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J Biol Chem. 1991 Jun 15;266(17):11276-81.

Tissue-specific expression of human P-450AROM. The promoter responsible for expression in adipose tissue is different from that utilized in placenta.

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  • 1Cecil H. and Ida Green Center for Reproductive Biology Sciences, Department of Obstetrics and Gynecology, University of Texas Southwestern Medical Center, Dallas 75235-9051.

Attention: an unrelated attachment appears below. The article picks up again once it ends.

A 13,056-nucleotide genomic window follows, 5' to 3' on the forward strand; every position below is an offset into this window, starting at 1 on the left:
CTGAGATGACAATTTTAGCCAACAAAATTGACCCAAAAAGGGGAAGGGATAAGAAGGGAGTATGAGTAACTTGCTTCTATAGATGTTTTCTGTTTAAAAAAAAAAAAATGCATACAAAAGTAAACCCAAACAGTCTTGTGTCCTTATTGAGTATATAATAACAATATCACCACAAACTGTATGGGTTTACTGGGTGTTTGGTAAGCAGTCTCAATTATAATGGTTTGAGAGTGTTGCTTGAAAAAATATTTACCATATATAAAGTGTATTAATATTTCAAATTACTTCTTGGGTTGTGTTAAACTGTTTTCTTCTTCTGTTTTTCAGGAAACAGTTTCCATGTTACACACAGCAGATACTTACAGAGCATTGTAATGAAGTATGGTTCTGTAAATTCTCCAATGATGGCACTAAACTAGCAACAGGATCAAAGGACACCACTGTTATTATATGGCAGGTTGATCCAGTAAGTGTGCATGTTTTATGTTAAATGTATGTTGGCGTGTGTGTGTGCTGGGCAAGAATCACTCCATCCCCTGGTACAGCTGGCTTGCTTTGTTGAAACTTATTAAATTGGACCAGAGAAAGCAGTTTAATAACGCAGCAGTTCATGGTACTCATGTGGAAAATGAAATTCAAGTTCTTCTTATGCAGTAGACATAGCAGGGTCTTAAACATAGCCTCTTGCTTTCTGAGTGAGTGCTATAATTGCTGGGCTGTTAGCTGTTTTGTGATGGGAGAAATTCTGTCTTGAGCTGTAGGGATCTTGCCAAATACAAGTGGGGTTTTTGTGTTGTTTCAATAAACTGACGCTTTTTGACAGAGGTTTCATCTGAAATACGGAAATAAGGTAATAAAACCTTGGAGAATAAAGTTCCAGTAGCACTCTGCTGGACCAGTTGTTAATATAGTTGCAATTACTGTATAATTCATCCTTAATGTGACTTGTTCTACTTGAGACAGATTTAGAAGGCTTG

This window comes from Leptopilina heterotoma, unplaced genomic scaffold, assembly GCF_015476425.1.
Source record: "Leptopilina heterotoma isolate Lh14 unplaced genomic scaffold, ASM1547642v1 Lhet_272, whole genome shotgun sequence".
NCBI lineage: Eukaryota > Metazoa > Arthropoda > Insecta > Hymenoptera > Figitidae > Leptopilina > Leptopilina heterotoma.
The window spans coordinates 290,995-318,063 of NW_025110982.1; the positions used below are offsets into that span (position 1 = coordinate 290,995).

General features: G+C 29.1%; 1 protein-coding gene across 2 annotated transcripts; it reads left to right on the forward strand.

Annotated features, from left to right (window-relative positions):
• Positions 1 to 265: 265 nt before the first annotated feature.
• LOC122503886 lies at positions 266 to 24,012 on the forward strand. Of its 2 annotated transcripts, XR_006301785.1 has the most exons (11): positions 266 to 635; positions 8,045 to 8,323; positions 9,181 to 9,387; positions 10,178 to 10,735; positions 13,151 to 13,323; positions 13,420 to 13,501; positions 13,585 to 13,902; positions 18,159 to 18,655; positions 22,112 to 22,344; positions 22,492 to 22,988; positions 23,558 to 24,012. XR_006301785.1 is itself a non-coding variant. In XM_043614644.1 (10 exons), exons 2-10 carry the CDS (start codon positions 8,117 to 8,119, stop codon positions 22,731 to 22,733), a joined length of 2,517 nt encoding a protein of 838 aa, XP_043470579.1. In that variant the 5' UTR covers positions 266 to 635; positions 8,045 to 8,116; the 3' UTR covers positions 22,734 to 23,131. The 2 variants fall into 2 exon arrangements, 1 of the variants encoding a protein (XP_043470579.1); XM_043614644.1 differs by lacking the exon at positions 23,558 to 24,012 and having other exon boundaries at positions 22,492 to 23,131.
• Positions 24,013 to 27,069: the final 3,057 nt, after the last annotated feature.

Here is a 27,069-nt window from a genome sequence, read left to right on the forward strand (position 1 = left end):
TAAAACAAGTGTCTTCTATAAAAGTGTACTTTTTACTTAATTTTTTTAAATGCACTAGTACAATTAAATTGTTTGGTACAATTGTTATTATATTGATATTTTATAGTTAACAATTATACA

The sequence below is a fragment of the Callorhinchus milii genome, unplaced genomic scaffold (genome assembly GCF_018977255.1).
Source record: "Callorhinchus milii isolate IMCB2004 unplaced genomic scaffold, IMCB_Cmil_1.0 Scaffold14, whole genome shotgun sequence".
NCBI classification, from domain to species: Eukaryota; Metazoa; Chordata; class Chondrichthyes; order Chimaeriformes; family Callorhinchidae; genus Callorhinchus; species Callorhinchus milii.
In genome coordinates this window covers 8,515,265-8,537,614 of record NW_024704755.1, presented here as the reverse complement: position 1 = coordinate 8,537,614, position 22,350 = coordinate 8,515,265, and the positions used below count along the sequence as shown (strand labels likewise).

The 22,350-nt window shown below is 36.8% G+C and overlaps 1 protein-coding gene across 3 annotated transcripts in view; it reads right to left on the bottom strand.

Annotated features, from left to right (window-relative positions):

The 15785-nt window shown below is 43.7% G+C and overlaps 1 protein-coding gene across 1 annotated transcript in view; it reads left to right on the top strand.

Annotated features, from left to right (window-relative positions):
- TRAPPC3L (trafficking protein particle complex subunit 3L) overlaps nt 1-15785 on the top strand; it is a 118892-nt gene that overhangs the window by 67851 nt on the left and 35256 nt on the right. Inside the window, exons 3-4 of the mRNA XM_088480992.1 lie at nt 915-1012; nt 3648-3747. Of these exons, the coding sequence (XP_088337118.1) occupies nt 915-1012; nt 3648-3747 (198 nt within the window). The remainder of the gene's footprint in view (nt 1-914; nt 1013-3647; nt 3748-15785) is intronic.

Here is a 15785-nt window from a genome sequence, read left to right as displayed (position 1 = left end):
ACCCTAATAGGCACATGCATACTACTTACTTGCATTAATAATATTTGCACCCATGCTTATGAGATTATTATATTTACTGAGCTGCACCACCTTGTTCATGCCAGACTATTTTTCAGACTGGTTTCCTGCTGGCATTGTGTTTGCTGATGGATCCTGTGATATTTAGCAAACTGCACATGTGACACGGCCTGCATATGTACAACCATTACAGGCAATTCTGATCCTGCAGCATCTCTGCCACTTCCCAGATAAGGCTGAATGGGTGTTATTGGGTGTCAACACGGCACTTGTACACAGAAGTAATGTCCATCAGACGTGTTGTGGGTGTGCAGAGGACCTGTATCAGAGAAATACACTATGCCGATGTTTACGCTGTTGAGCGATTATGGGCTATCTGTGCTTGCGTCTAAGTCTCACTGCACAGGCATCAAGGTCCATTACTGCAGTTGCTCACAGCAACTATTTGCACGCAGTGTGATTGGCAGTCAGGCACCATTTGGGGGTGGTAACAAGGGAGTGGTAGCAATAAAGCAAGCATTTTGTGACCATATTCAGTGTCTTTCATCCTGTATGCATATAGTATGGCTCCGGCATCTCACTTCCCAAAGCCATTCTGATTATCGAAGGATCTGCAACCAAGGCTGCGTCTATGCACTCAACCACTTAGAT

The biosynthesis of estrogens from androgens is catalyzed by a enzyme of the endoplasmic reticulum termed aromatase cytochrome P-450 (P-450AROM). The gene encoding P-450AROM was isolated in our laboratory utilizing a full-length P-450AROM cDNA and a primer-extended cDNA obtained from human placental libraries as probes. We have found that the P-450AROM gene spans at least 75 kilobases and the region encoding the P-450AROM protein is comprised of nine exons. In addition, there are at least two untranslated exons, I.1 and I.2, upstream of which are found putative promoter sequences thought to be responsible for expression of P-450AROM in placenta. To determine if these promoters are utilized to regulate P-450AROM expression in adipose tissue, we have used polymerase chain reaction technology in an attempt to amplify the untranslated exons out of human adipose total RNA. The untranslated exons could not be amplified out of adipose RNA although they could be amplified out of placental RNA. When oligonucleotides corresponding to these untranslated exons were used in Northern analysis of RNA from human adipose stromal cells, no hybridizable mRNA species was detectable. Putative promoter sequences 326 and 110 base pairs (bp) upstream of the 5' end of exon II were evaluated as adipose P-450AROM promoters by primer extension analysis and S1 nuclease protection assays. Both methods suggest a start site of transcription 26 bp down-stream of the TATAAA sequence located 110 bp from the placental intron-exon II junction. These results indicate that tissue-specific regulation of aromatase activity in the human is achieved in part by the use of alternative transcriptional start sites and tissue-specific promoters.

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